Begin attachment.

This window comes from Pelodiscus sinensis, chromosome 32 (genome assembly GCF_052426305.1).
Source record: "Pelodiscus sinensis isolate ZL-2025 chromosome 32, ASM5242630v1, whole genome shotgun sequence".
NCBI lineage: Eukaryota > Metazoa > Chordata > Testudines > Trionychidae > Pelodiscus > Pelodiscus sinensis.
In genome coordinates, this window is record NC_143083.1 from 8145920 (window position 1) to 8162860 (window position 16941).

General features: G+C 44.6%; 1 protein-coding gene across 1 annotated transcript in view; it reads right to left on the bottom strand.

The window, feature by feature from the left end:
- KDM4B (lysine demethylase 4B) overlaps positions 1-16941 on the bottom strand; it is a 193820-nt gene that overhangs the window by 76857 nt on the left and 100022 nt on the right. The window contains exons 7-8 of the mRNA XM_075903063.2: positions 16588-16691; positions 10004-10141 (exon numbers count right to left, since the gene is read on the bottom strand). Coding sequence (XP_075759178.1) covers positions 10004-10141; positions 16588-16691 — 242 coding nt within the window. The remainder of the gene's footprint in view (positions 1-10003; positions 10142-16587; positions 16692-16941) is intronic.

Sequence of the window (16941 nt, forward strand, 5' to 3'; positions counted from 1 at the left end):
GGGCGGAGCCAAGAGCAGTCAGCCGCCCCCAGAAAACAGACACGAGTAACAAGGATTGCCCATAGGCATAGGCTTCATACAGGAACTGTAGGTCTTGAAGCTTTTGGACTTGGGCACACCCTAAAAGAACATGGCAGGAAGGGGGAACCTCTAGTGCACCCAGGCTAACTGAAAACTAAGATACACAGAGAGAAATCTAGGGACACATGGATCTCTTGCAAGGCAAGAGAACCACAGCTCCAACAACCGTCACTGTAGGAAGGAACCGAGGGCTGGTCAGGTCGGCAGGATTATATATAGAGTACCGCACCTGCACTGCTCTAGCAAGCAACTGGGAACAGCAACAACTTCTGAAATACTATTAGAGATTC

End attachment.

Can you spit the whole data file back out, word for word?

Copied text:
This window comes from Pelodiscus sinensis, chromosome 32 (genome assembly GCF_052426305.1).
Source record: "Pelodiscus sinensis isolate ZL-2025 chromosome 32, ASM5242630v1, whole genome shotgun sequence".
NCBI lineage: Eukaryota > Metazoa > Chordata > Testudines > Trionychidae > Pelodiscus > Pelodiscus sinensis.
In genome coordinates, this window is record NC_143083.1 from 8145920 (window position 1) to 8162860 (window position 16941).

General features: G+C 44.6%; 1 protein-coding gene across 1 annotated transcript in view; it reads right to left on the bottom strand.

The window, feature by feature from the left end:
- KDM4B (lysine demethylase 4B) overlaps positions 1-16941 on the bottom strand; it is a 193820-nt gene that overhangs the window by 76857 nt on the left and 100022 nt on the right. The window contains exons 7-8 of the mRNA XM_075903063.2: positions 16588-16691; positions 10004-10141 (exon numbers count right to left, since the gene is read on the bottom strand). Coding sequence (XP_075759178.1) covers positions 10004-10141; positions 16588-16691 — 242 coding nt within the window. The remainder of the gene's footprint in view (positions 1-10003; positions 10142-16587; positions 16692-16941) is intronic.

Sequence of the window (16941 nt, forward strand, 5' to 3'; positions counted from 1 at the left end):
GGGCGGAGCCAAGAGCAGTCAGCCGCCCCCAGAAAACAGACACGAGTAACAAGGATTGCCCATAGGCATAGGCTTCATACAGGAACTGTAGGTCTTGAAGCTTTTGGACTTGGGCACACCCTAAAAGAACATGGCAGGAAGGGGGAACCTCTAGTGCACCCAGGCTAACTGAAAACTAAGATACACAGAGAGAAATCTAGGGACACATGGATCTCTTGCAAGGCAAGAGAACCACAGCTCCAACAACCGTCACTGTAGGAAGGAACCGAGGGCTGGTCAGGTCGGCAGGATTATATATAGAGTACCGCACCTGCACTGCTCTAGCAAGCAACTGGGAACAGCAACAACTTCTGAAATACTATTAGAGATTC